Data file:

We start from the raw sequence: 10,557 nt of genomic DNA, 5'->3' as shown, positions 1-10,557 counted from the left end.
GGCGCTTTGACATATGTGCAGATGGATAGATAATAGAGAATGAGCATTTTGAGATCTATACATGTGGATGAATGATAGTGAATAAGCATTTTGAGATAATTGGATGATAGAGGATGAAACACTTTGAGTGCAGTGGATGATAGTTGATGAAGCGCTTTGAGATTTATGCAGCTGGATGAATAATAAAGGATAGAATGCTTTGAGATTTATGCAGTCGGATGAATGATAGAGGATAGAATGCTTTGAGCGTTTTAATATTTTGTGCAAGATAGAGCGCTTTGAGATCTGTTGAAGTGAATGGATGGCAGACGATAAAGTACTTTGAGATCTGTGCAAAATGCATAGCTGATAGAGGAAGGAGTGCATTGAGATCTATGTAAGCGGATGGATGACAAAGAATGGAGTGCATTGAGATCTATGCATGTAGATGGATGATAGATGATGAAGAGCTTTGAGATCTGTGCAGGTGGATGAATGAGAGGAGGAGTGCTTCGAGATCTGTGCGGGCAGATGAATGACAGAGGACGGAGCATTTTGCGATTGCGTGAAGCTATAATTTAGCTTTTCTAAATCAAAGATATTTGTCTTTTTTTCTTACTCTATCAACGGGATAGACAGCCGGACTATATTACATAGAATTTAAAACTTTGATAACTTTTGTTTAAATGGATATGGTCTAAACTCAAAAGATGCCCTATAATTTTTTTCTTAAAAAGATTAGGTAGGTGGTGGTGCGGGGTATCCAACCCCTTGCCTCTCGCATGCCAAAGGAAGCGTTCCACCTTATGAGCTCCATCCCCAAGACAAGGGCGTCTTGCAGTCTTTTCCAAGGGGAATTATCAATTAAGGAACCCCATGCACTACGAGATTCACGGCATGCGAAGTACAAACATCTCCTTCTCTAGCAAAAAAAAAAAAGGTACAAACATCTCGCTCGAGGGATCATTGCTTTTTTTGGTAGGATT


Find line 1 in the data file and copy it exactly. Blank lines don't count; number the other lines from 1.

We start from the raw sequence: 10,557 nt of genomic DNA, 5'->3' as shown, positions 1-10,557 counted from the left end.